New “handisport” adventure
From 30.03.2008 to 20.04.2008 - Status: success
Between 12th April and 5th May, a handicapped adventurer and two French students will strap on their cross-country skis and cover 200 km about a thousand kilometres away from the North Pole. They will attempt to scale Newtontoppen, a peak situated to the north-east of Longyearbyen, the capital of Spitsbergen.
The person who lays behind the project is Gérard Troadec, whose foot was amputated over ten years ago. Born in 1947 of Breton stock, this master-locksmith nearing retirement age is married and father to three children. Without them, he confided to us, he would never have been able to recover so quickly from the 1996 climbing accident that cost him his right foot. An adventure enthusiast since an early age, Gérard's achievements both before and after the amputation include competing in a number of high mountain events, including Mont-Blanc in 1996 and the crossing from Chamonix to Zermatt (Switzerland) in the Alps in 2006. With two previous polar excursions to his credit â Lapland on skis in 1995 and Spitsbergen in a kayak in 2003 â he brings all of his experience and knowledge to his team on this new adventure. Spurred on by his desire to "do what I used to be able to do before", Gérard very much feels he is ready to take on this exciting challenge.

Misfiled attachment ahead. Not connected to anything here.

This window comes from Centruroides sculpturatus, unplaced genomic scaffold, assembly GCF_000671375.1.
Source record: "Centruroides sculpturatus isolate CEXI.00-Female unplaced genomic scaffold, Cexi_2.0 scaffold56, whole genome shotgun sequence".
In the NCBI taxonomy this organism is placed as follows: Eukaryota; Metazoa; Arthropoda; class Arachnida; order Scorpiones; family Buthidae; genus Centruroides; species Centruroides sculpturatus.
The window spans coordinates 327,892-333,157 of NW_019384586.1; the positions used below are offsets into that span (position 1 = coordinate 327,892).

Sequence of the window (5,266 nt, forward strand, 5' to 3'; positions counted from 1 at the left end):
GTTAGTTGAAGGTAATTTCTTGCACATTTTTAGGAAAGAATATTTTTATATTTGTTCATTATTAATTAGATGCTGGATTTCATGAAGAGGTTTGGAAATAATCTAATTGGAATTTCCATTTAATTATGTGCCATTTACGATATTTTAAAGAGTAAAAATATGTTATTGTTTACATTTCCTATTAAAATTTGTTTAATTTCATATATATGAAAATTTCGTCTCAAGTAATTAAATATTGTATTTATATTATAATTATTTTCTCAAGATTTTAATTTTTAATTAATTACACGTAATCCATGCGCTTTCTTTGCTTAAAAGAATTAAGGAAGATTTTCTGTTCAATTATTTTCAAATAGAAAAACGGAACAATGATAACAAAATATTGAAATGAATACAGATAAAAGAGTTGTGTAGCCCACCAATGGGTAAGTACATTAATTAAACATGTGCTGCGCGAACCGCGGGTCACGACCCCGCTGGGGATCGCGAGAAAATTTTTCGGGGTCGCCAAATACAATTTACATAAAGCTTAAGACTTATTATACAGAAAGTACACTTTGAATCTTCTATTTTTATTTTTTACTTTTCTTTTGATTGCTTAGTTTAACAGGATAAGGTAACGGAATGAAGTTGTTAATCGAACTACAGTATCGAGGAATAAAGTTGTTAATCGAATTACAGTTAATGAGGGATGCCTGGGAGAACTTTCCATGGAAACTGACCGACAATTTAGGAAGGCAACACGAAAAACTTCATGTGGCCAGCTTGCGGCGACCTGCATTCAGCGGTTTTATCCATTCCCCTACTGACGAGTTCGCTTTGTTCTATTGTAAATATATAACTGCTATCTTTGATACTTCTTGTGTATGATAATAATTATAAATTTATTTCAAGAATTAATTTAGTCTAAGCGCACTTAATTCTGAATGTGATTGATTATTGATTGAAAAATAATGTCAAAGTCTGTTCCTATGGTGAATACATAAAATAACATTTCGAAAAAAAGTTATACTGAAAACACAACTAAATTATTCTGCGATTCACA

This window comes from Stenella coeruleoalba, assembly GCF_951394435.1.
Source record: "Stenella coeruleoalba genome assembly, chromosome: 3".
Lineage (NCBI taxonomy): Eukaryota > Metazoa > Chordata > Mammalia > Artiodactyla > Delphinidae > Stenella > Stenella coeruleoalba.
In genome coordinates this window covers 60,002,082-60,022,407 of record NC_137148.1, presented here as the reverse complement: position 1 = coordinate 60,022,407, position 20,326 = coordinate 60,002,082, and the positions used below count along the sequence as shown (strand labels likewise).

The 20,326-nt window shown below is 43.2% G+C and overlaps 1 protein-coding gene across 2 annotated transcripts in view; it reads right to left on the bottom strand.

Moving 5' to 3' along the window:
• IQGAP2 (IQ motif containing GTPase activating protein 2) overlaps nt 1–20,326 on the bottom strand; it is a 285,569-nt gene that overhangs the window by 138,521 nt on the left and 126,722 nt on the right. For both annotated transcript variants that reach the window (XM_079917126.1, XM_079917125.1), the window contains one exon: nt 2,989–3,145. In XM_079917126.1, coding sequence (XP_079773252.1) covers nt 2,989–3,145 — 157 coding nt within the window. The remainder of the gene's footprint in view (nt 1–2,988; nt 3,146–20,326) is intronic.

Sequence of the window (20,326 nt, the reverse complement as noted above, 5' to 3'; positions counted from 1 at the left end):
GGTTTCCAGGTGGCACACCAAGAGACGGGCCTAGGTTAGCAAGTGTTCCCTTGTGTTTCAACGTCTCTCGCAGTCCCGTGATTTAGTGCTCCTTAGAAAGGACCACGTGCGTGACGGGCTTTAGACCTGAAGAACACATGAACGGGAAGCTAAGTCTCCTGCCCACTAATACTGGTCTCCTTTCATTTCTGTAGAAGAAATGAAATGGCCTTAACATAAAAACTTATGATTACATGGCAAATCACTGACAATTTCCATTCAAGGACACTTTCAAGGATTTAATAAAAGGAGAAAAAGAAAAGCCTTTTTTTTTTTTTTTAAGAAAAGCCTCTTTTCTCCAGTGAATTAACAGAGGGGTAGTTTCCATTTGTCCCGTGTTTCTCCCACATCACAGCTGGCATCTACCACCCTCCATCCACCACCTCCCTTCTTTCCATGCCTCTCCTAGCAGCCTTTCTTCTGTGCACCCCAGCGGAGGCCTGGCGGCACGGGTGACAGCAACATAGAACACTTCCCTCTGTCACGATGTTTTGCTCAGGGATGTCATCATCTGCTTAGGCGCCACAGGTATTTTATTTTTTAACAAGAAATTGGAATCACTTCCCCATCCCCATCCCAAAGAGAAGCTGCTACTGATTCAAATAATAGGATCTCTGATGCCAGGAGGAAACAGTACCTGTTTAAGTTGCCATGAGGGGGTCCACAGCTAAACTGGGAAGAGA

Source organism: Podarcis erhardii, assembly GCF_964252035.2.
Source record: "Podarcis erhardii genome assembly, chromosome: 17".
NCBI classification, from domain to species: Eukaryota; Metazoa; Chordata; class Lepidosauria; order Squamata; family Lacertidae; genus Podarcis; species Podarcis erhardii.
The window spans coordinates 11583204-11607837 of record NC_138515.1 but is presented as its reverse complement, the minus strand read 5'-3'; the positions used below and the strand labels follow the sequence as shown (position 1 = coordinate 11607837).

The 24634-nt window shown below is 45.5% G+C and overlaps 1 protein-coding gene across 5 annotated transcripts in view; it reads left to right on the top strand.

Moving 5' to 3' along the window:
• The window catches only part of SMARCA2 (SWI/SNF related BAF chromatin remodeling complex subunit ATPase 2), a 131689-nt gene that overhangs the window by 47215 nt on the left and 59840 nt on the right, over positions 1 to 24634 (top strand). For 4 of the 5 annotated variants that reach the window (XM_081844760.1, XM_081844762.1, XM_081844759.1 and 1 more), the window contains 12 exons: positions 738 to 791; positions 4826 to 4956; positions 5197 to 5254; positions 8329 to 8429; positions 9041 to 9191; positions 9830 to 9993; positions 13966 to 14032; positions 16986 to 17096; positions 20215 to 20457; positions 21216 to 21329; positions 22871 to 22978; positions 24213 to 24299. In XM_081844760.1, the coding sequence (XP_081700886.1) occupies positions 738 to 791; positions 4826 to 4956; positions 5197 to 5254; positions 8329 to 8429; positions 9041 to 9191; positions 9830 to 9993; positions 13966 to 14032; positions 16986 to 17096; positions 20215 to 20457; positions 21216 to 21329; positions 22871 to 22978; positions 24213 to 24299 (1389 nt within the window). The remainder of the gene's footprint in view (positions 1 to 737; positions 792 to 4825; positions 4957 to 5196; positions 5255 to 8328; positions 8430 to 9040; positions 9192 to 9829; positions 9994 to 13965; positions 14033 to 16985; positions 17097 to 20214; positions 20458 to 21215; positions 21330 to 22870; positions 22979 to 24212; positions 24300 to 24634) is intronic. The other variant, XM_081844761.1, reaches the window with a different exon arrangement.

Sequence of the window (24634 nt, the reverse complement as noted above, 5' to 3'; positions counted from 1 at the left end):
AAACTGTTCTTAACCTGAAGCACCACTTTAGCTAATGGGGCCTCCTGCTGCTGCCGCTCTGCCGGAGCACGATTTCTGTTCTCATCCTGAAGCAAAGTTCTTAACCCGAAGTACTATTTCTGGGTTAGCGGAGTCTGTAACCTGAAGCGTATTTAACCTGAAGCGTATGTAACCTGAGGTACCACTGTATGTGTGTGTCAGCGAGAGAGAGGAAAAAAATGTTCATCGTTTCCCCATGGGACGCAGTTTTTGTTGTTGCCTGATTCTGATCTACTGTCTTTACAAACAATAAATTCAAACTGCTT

To enable this expedition to take place, the students at France's Ecole Nationale Supérieure d'Arts et Métiers (ENSAM) created an association named after their university, "Expé Arts et Métiers", with the aim of putting together a handisport expedition to Spitsbergen in April 2008.
Gérard Troadec is taking two companions along with him on this particular trip: Alexandre Chabaud, president of the association and a student engineer, and Nicolas Moulis, the association's secretary and youngest member of the expedition. Their job will be to provide Gérard with assistance as the trio climbs Newtontoppen.
The driving force behind the project
"The driving force behind the project is the idea that a person with a serious handicap can achieve exceptional things in the same way as any other person. The way we three see it as student engineers and organisers, the desire of sharing and giving something to others, which we developed during our training at ENSAM, takes on a whole new dimension when it comes to combating generally accepted ideas.
As future engineers, the trip is part of a broader Handimanagement' project that is aimed at making the business leaders of tomorrow aware of the day-to-day problems associated with having a handicap in the working world. But even more than that is our desire to demonstrate that when faced with certain challenges, physical inequalities fade away and leave only the challenge of a person pitting themselves against their willpower. And what better way of proving your own abilities is there than going up against the full force of Nature? By demonstrating that a person with a handicap is capable of achieving great things, we will show that they can also cope with the everyday things in life with equal success."